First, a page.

A vulnerability in Microsoft Outlook is tricking users into believing that phishing emails directed to them are genuine. The Address Book within Outlook shows a person's contact information even though they are not genuine and come from Internationalized Domain Names (IDNs). IDNs include letters from other scripts like Cyrillic that are similar in appearance to letters from the Latin alphabet.
These alphabets trick users into believing that the emails have come from genuine contacts. The vulnerability was discovered by "Dobby1Kenobi" (via Windows Central).
I registered an email address that looked like my own organization email address and sent myself a test email to distinguish what factors in the email stood out as suspicious.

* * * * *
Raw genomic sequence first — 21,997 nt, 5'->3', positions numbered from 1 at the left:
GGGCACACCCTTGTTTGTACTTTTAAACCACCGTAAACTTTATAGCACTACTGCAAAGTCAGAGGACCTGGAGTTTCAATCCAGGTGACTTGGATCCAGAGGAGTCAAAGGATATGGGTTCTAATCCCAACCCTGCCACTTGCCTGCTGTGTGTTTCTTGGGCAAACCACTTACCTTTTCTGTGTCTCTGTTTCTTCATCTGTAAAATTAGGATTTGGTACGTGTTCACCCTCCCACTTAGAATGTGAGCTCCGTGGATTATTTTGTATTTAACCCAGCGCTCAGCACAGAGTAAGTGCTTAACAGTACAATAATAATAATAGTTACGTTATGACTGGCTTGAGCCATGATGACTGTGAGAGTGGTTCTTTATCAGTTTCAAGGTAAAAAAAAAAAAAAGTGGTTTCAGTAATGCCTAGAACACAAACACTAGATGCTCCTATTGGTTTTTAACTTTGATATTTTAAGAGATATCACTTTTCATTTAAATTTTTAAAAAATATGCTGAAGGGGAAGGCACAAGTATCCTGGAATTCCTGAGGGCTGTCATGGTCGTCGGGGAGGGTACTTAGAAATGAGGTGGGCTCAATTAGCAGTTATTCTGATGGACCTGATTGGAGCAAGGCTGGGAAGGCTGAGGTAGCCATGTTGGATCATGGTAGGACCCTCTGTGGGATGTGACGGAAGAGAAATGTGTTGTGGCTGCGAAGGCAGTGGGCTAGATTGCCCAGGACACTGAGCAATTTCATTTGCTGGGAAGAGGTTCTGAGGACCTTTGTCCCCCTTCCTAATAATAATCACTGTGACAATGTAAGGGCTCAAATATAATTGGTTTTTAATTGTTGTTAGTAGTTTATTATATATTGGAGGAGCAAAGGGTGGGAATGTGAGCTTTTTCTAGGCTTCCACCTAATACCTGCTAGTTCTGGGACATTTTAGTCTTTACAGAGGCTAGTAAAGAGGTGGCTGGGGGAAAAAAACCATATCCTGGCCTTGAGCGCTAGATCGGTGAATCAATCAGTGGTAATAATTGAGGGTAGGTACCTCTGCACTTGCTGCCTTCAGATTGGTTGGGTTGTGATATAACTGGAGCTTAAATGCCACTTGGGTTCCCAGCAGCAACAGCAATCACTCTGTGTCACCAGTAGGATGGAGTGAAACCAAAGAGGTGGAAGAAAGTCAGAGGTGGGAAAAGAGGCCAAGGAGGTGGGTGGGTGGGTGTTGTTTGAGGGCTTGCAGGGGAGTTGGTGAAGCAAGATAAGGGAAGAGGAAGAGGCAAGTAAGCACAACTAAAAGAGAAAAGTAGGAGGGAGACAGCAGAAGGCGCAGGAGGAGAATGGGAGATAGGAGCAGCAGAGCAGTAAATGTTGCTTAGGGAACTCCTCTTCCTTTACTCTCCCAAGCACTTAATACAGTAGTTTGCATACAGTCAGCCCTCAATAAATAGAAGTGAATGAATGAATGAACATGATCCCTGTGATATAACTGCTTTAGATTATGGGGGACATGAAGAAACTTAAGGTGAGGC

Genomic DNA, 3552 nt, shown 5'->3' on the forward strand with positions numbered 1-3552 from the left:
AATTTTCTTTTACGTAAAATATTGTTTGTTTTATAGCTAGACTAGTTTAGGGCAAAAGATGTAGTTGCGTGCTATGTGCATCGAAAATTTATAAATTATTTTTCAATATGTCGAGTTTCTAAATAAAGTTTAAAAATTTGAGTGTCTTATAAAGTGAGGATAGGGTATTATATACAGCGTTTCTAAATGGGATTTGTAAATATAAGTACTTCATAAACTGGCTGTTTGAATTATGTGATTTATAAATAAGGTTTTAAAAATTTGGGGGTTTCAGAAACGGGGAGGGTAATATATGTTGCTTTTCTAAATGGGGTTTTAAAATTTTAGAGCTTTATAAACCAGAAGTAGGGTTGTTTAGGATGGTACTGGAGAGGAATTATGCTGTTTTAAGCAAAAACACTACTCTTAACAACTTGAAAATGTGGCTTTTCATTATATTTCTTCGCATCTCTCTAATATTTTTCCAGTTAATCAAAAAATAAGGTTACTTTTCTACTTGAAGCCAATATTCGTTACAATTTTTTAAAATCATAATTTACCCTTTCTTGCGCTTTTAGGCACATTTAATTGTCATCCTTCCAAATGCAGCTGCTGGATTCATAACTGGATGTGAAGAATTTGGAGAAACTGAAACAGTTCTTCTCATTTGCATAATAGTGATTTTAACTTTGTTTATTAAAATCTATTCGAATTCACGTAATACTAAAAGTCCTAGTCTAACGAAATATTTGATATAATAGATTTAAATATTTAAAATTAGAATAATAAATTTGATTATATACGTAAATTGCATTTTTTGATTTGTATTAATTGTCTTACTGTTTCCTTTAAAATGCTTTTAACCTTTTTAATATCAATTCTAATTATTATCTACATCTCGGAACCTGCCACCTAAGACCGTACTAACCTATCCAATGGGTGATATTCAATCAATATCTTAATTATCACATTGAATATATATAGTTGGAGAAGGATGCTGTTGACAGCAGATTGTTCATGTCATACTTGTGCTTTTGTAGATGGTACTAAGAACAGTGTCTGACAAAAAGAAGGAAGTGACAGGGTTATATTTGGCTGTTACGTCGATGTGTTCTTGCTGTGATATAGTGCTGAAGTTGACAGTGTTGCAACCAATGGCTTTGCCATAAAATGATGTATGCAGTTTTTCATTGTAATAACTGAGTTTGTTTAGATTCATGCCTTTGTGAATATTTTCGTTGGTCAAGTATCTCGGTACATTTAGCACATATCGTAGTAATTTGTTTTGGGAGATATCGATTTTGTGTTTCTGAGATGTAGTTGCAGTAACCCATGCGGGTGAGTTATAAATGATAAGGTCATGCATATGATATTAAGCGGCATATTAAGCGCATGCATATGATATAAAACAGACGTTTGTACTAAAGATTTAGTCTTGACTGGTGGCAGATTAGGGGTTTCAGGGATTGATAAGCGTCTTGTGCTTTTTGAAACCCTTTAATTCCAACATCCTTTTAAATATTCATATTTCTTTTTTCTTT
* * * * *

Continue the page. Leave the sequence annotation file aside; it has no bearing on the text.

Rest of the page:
This means if a company’s domain is 'somecompany[.]com', an attacker that registers an IDN such as 'ѕomecompany[.]com' (xn--omecompany-l2i[.]com) could take advantage of this bug and send convincing phishing emails to employees within 'somecompany.com' that used Microsoft Outlook for Windows.
What differed between my organization domain and the phishing domain was a Cyrillic “s” at the start of the domain name.
Mike Manzotti from Dionach.com also reported the bug. Even though Microsoft acknowledged the vulnerability, it said that it won't release a fix for it.
Microsoft told Manzotti:
We've finished going over your case, but in this instance it was decided that we will not be fixing this vulnerability in the current version and are closing this case. In this case, while spoofing could occur, the senders identity cannot be trusted without a digital signature. The changes needed are likely to cause false positives and issues in other ways.
However, it seems like Microsoft has in fact gone ahead and fixed it. According to Manzotti, Outlook version 16.0.14228.20216 does not have the vulnerability anymore. We recommend users update Outlook to the latest version, and beware of phishing scams like these.